File with the .key extension, which is your personal “key”, necessary for working with the Kaspersky Lab application. A key file is included with the product if you purchased it from Kaspersky Lab distributors or is emailed to you if you purchased the product online.
License validity period
Period of time during which you are able to use all features of your Kaspersky Lab application. The license validity period generally runs for one calendar year from the date of installation. After the license expires, the application has reduced functionality. You will not be able to update the application databases.
List of allowed URLs
List of masks and addresses of web resources, the accessing of which is not block
List of allowed senders
(as well as “White” list of addresses)
The list of email addresses which send the messages that should not be scanned by Kaspersky Lab application.
List of blocked URLs
List of masks and addresses of web resources, access to which is blocked by the Kaspersky Lab application. The list of addresses is created by the user during application settings configuration.
List of blocked senders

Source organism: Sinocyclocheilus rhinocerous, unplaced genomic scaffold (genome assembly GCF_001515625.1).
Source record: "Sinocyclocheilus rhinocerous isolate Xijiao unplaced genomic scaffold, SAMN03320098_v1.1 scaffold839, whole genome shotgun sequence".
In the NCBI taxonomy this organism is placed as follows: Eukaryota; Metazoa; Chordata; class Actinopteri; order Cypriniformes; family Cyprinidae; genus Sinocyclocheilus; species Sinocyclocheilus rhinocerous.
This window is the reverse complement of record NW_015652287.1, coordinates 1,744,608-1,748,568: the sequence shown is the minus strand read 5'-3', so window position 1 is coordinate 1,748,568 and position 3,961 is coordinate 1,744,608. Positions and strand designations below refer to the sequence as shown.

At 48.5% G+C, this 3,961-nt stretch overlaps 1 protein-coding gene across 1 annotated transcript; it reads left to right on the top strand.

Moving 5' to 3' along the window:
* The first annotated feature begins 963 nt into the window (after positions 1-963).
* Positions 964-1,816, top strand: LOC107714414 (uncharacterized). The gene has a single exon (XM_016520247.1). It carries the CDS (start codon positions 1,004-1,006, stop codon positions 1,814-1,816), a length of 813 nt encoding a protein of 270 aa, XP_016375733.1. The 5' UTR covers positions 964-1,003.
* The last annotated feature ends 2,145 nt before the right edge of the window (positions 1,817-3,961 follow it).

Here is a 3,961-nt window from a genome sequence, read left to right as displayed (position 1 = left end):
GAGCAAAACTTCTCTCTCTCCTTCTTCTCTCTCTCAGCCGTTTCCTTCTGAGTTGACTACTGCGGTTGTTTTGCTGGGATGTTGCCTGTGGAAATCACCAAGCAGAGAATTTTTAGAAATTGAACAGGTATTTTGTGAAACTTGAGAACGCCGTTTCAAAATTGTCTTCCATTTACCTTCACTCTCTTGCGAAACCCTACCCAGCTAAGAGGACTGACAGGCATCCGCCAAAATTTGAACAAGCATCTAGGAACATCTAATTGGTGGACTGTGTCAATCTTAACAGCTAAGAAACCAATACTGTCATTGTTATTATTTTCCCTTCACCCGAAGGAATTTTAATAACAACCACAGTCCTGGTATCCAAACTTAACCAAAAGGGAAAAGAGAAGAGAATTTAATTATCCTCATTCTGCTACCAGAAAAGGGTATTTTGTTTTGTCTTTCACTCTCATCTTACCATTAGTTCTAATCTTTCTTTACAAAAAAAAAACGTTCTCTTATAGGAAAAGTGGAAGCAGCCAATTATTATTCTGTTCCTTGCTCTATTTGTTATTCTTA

(also “Black” list of addresses)
The list of email addresses which send messages that should be blocked by the Kaspersky Lab application, regardless of their content.
List of checked web addresses
List of masks and addresses of web resources, which are mandatorily scanned for malicious objects by the Kaspersky Lab application.
Databases containing emails in a special format and saved on your computer. Each incoming/outgoing email is placed in the mail database after it is received/sent. These databases are scanned during a full computer scan.
Incoming and outgoing emails at the time that they are sent and received are analyzed for viruses in real time if real-time protection is enabled.
Method of processing an email message that contains spam signs, at which the message is physically removed. It is advised to apply this method to messages which unambiguously contain spam. Before deleting a message, a copy of it is saved in the backup (unless this option is disabled).
A file transferred via HTTP, FTP, or SMTP protocols across the firewall and sent to a Kaspersky Lab application to be scanned.
Moving objects to quarantine